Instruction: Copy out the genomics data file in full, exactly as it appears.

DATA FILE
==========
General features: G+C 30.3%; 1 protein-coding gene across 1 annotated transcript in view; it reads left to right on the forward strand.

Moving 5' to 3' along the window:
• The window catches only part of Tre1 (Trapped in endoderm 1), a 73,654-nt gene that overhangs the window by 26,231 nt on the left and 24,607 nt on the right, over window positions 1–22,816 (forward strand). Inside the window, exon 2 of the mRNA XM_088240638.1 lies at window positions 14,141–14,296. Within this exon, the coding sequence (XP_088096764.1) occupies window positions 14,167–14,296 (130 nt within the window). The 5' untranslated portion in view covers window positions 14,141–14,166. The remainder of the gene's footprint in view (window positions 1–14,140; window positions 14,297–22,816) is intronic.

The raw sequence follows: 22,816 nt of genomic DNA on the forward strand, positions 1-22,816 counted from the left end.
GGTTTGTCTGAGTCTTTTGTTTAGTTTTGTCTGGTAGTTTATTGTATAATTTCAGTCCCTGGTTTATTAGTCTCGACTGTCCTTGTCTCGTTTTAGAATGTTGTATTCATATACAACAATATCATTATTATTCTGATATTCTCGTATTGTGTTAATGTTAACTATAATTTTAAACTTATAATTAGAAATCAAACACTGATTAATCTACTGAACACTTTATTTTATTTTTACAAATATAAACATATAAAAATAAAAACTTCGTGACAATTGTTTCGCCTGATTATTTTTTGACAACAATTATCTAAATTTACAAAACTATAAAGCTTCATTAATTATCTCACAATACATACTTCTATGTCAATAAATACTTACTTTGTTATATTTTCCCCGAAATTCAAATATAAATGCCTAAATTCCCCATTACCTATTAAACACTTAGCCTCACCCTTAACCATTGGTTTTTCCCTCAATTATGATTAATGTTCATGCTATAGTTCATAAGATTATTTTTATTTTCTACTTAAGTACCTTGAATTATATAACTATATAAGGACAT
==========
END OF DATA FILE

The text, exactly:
General features: G+C 30.3%; 1 protein-coding gene across 1 annotated transcript in view; it reads left to right on the forward strand.

Moving 5' to 3' along the window:
• The window catches only part of Tre1 (Trapped in endoderm 1), a 73,654-nt gene that overhangs the window by 26,231 nt on the left and 24,607 nt on the right, over window positions 1–22,816 (forward strand). Inside the window, exon 2 of the mRNA XM_088240638.1 lies at window positions 14,141–14,296. Within this exon, the coding sequence (XP_088096764.1) occupies window positions 14,167–14,296 (130 nt within the window). The 5' untranslated portion in view covers window positions 14,141–14,166. The remainder of the gene's footprint in view (window positions 1–14,140; window positions 14,297–22,816) is intronic.

The raw sequence follows: 22,816 nt of genomic DNA on the forward strand, positions 1-22,816 counted from the left end.
GGTTTGTCTGAGTCTTTTGTTTAGTTTTGTCTGGTAGTTTATTGTATAATTTCAGTCCCTGGTTTATTAGTCTCGACTGTCCTTGTCTCGTTTTAGAATGTTGTATTCATATACAACAATATCATTATTATTCTGATATTCTCGTATTGTGTTAATGTTAACTATAATTTTAAACTTATAATTAGAAATCAAACACTGATTAATCTACTGAACACTTTATTTTATTTTTACAAATATAAACATATAAAAATAAAAACTTCGTGACAATTGTTTCGCCTGATTATTTTTTGACAACAATTATCTAAATTTACAAAACTATAAAGCTTCATTAATTATCTCACAATACATACTTCTATGTCAATAAATACTTACTTTGTTATATTTTCCCCGAAATTCAAATATAAATGCCTAAATTCCCCATTACCTATTAAACACTTAGCCTCACCCTTAACCATTGGTTTTTCCCTCAATTATGATTAATGTTCATGCTATAGTTCATAAGATTATTTTTATTTTCTACTTAAGTACCTTGAATTATATAACTATATAAGGACAT